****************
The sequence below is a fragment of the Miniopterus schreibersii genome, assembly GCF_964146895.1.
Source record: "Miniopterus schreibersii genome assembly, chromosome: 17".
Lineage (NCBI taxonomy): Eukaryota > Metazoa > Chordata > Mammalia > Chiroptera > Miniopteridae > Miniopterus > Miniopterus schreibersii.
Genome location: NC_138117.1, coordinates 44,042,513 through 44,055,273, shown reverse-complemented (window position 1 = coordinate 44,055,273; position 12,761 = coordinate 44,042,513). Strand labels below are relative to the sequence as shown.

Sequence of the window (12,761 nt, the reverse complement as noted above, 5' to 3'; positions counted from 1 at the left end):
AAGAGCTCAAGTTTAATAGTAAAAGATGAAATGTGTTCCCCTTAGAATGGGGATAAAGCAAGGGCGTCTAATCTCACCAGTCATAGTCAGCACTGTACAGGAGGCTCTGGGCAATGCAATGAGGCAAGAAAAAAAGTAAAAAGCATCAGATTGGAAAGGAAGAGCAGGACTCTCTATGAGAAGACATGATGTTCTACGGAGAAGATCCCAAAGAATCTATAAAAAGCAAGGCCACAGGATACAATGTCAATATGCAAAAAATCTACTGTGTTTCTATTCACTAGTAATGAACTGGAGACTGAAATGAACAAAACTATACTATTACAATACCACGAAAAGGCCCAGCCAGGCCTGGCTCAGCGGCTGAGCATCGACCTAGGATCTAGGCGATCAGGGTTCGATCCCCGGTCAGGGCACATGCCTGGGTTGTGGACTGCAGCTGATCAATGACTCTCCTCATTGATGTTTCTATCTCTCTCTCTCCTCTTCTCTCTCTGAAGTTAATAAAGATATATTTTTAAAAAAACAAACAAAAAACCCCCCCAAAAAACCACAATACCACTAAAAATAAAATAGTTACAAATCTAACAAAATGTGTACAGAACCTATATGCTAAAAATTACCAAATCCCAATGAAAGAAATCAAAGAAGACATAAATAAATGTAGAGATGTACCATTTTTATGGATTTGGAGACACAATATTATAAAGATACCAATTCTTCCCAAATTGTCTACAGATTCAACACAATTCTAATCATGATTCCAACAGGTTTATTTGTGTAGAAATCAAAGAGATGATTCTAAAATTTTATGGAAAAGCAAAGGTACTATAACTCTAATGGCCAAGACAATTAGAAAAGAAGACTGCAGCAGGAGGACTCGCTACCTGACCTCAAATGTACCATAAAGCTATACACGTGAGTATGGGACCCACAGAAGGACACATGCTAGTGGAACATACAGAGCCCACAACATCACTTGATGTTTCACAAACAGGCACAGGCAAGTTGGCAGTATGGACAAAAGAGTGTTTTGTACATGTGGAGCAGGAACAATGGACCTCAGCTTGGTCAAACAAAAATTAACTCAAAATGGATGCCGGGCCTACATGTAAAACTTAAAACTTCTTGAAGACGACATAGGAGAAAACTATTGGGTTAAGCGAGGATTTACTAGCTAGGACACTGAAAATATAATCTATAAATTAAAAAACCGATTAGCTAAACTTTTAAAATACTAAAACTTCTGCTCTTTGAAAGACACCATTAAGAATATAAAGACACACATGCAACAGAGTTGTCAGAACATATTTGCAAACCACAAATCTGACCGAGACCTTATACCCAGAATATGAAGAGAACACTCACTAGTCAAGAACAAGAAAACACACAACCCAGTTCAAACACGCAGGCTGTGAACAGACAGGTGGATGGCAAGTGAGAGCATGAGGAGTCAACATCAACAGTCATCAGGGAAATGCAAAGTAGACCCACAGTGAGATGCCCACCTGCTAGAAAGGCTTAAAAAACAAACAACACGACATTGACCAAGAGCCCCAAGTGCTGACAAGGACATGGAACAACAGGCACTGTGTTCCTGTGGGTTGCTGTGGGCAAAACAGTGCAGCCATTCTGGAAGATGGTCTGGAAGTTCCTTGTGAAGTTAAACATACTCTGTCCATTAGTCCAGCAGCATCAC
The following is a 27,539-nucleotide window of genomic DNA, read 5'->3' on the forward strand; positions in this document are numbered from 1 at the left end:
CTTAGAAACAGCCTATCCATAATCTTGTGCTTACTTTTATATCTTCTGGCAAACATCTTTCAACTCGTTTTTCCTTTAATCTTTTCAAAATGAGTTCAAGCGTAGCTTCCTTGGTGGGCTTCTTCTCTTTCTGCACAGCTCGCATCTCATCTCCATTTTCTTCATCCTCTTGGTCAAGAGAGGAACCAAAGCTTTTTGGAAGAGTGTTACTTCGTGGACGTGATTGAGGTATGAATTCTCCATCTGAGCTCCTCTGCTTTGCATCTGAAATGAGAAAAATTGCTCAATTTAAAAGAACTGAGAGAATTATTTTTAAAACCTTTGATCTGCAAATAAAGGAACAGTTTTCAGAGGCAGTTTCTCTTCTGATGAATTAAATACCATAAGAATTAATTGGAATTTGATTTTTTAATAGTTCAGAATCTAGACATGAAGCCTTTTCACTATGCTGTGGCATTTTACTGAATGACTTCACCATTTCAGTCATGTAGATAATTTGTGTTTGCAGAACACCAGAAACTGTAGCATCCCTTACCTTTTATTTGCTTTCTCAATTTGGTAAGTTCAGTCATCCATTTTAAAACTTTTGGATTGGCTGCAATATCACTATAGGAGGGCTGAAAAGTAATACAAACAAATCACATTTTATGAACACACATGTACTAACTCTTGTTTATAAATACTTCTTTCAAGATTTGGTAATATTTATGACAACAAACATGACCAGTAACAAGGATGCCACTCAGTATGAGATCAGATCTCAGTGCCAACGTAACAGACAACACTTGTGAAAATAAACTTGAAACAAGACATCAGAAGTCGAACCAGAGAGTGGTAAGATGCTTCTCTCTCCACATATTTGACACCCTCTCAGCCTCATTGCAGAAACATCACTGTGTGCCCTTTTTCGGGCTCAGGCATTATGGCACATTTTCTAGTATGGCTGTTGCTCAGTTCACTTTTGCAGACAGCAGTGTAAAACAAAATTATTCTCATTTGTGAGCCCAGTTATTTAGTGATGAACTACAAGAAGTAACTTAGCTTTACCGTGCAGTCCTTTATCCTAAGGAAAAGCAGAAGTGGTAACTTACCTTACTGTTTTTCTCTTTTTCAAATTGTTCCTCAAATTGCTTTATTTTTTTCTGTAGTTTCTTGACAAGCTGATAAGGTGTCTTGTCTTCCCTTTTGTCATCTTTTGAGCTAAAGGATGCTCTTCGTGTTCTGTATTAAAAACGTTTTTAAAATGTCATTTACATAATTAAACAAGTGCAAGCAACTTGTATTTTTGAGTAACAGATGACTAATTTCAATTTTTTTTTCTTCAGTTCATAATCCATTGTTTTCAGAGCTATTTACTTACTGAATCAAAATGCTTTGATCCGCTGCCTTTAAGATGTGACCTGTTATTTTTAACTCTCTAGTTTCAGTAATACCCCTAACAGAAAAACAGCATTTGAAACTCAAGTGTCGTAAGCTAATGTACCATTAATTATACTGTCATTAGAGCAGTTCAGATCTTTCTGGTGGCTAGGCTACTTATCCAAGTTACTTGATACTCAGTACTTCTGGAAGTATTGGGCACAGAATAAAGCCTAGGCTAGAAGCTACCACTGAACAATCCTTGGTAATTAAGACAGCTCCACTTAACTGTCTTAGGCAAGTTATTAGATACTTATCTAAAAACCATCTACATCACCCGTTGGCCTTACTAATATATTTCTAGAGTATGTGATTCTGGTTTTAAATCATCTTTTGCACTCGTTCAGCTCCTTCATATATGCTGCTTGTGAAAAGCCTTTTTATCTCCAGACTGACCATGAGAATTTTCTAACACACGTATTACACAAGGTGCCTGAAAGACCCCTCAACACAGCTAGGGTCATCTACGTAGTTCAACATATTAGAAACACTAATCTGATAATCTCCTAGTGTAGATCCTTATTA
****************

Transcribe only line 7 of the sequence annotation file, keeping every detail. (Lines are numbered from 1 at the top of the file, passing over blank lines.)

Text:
The following is a 27,539-nucleotide window of genomic DNA, read 5'->3' on the forward strand; positions in this document are numbered from 1 at the left end: